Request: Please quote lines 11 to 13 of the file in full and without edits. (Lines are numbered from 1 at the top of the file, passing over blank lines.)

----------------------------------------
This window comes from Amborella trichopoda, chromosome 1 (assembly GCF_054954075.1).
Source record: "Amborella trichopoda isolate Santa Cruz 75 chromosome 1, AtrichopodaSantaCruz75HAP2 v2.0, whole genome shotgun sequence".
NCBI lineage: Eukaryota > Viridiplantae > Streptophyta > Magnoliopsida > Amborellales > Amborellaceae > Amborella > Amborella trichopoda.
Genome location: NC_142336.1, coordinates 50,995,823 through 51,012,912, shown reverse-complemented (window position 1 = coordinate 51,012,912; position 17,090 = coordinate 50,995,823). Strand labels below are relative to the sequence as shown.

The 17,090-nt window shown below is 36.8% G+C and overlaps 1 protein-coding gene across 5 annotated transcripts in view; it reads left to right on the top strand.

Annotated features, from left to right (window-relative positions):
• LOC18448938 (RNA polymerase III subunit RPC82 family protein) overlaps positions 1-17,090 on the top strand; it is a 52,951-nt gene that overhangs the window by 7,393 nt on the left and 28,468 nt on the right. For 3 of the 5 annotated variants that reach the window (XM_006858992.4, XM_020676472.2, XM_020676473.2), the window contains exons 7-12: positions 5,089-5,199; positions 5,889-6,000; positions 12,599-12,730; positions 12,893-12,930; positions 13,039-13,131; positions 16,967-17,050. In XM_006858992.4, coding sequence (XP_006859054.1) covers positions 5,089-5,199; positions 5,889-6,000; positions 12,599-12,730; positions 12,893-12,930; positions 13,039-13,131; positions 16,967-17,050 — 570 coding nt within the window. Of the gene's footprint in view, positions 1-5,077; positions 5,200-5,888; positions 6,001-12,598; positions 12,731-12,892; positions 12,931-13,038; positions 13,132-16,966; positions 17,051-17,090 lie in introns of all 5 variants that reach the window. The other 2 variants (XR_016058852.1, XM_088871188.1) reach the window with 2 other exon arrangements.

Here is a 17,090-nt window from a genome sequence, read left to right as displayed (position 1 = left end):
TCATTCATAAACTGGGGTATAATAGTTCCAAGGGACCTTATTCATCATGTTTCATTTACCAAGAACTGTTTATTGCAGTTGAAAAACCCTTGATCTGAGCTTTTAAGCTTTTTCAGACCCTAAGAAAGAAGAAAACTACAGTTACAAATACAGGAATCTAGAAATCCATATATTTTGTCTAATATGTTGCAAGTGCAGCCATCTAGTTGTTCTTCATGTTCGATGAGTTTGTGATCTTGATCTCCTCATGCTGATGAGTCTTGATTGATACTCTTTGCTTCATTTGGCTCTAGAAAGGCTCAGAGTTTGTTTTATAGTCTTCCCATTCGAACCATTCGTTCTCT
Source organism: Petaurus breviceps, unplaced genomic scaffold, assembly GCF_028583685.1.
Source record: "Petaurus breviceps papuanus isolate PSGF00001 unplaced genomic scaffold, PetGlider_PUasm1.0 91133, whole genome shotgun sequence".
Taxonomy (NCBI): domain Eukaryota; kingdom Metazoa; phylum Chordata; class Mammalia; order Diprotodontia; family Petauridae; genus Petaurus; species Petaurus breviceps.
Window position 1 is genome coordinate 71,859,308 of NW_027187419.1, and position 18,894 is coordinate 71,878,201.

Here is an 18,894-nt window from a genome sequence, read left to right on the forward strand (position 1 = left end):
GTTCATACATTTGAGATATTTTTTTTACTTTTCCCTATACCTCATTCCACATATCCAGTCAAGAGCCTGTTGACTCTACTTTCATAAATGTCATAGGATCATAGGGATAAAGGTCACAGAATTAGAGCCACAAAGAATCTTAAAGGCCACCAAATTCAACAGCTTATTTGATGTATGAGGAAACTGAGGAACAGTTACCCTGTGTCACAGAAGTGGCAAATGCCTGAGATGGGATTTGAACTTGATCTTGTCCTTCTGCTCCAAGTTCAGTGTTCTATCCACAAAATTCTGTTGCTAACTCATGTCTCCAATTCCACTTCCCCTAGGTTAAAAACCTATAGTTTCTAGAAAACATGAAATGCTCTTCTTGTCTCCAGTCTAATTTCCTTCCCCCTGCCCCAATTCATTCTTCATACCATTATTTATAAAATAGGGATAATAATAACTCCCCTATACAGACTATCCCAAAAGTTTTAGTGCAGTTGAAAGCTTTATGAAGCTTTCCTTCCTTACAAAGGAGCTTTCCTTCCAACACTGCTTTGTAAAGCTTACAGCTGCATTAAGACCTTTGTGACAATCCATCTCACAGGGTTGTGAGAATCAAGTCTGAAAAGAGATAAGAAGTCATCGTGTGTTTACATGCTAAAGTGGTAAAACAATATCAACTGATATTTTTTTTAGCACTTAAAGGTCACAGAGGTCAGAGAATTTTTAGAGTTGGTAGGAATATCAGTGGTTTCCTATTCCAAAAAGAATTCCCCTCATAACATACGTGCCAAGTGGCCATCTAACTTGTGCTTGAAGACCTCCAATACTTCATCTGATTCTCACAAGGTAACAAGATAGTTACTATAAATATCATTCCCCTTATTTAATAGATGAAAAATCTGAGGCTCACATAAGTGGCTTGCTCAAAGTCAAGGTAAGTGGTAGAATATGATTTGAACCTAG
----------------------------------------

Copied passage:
Source record: "Petaurus breviceps papuanus isolate PSGF00001 unplaced genomic scaffold, PetGlider_PUasm1.0 91133, whole genome shotgun sequence".
Taxonomy (NCBI): domain Eukaryota; kingdom Metazoa; phylum Chordata; class Mammalia; order Diprotodontia; family Petauridae; genus Petaurus; species Petaurus breviceps.
Window position 1 is genome coordinate 71,859,308 of NW_027187419.1, and position 18,894 is coordinate 71,878,201.